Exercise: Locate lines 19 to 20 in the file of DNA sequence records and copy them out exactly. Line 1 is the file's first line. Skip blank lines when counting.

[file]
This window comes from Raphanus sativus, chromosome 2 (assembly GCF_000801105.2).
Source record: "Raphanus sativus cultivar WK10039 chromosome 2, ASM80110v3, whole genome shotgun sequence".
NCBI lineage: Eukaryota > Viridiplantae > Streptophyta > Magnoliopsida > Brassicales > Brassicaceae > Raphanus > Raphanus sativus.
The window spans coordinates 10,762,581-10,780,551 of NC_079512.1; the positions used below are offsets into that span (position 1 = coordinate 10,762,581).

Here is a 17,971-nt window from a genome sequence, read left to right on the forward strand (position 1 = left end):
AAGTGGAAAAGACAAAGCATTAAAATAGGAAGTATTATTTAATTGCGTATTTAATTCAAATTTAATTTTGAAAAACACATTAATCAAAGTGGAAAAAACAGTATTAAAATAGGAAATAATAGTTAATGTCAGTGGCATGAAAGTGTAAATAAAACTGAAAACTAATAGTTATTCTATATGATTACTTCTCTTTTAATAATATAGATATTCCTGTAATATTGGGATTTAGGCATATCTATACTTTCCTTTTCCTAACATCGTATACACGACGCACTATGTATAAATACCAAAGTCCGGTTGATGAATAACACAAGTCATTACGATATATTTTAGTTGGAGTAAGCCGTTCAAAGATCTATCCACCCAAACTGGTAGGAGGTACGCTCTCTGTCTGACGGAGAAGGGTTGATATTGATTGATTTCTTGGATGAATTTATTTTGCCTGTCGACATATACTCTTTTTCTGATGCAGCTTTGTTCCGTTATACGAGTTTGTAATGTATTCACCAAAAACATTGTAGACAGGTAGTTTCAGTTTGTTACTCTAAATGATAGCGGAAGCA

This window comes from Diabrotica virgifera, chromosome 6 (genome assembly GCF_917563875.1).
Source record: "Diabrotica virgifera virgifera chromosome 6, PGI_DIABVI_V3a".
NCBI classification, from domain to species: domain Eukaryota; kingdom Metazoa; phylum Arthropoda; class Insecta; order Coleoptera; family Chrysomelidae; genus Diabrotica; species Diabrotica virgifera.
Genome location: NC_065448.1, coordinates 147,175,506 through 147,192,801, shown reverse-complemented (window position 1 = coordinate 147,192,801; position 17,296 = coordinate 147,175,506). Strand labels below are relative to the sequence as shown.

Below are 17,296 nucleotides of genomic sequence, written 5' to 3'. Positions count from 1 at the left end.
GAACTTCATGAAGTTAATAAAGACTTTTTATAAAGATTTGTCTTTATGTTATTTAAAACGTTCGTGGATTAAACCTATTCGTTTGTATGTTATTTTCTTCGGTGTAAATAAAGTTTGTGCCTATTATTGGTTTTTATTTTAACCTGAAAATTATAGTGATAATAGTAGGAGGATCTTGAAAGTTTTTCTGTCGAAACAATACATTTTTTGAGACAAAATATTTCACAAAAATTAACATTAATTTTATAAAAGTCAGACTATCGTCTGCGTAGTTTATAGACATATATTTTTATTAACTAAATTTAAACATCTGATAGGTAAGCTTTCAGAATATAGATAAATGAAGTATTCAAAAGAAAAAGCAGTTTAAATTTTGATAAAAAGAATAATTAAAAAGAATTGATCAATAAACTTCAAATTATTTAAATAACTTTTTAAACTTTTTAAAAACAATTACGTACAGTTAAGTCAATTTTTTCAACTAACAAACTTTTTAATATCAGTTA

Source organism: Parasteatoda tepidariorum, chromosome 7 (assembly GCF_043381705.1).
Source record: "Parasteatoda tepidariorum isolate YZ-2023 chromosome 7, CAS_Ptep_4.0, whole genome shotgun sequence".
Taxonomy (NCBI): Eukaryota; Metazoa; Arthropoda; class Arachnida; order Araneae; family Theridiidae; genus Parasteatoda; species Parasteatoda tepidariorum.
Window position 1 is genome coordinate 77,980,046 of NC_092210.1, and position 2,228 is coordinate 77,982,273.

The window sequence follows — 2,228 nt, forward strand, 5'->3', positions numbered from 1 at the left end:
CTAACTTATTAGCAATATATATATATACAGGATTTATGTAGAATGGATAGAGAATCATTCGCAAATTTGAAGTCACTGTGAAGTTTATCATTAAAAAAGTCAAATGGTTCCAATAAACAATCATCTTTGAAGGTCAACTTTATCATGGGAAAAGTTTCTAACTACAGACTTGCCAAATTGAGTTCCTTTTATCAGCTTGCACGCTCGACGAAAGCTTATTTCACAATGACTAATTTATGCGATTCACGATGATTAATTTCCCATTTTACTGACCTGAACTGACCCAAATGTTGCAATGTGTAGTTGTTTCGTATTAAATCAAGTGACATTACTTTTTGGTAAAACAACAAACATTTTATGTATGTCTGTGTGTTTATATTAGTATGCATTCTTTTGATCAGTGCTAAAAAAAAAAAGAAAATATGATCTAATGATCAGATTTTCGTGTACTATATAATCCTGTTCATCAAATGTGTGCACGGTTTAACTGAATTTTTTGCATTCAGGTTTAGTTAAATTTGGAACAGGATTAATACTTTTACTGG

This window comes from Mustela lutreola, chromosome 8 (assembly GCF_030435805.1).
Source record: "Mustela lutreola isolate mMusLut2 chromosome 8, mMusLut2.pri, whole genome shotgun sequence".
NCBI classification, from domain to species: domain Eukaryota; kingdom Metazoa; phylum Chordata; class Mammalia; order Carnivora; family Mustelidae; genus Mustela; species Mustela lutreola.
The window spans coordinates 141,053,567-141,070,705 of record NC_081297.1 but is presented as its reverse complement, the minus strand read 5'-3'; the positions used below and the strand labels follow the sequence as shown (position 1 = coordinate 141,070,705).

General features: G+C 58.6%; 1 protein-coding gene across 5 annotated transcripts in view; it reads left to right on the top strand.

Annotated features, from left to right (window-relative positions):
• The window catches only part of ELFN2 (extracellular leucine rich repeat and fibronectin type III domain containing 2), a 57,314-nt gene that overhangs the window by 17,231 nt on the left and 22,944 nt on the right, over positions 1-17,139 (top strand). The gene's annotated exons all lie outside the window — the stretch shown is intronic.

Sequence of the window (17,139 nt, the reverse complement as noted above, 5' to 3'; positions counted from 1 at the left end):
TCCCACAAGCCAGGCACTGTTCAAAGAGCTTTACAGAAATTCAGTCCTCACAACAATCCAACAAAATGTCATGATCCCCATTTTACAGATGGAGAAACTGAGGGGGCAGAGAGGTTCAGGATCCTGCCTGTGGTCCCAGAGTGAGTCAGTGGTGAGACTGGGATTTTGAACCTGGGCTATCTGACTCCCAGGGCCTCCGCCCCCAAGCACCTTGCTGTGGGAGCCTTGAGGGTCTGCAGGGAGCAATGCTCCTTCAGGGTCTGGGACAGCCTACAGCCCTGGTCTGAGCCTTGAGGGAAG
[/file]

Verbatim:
This window comes from Mustela lutreola, chromosome 8 (assembly GCF_030435805.1).
Source record: "Mustela lutreola isolate mMusLut2 chromosome 8, mMusLut2.pri, whole genome shotgun sequence".